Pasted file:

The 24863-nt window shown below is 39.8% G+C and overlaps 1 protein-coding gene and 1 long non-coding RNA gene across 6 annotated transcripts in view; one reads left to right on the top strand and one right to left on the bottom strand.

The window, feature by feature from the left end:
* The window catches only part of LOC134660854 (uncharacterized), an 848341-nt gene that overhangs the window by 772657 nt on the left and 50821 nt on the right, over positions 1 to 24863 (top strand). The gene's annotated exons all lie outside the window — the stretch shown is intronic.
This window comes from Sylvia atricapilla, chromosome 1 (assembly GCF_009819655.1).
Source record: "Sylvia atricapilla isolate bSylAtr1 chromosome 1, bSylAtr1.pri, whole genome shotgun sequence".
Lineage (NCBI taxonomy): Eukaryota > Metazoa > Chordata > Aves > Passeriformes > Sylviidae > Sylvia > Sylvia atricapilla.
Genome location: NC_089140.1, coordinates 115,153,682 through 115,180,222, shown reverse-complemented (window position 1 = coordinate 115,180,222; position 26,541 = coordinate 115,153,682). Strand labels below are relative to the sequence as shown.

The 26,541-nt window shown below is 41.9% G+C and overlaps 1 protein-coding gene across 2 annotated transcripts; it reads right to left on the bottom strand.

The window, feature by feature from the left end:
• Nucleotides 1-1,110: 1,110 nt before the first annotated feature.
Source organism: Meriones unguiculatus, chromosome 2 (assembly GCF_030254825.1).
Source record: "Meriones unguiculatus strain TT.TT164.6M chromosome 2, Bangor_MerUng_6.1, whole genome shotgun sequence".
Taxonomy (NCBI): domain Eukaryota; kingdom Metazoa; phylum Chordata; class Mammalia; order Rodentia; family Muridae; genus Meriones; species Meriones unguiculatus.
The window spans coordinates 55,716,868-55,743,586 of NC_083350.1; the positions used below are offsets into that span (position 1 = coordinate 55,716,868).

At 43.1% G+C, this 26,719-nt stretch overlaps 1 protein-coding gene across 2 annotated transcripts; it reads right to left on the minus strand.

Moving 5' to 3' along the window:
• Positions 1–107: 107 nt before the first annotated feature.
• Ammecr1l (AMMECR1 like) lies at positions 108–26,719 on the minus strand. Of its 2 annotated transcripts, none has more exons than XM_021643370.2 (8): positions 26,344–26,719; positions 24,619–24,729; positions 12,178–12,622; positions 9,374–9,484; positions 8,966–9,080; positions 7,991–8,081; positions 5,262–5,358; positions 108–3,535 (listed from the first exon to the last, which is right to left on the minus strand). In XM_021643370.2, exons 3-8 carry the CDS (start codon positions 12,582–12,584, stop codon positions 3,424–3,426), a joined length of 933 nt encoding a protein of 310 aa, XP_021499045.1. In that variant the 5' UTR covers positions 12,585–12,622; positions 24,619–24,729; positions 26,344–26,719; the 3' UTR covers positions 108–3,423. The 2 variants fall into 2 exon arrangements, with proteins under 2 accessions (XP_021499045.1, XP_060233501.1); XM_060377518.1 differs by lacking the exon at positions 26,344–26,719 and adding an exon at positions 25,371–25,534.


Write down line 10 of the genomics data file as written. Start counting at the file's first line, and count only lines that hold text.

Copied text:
• Nucleotides 1-1,110: 1,110 nt before the first annotated feature.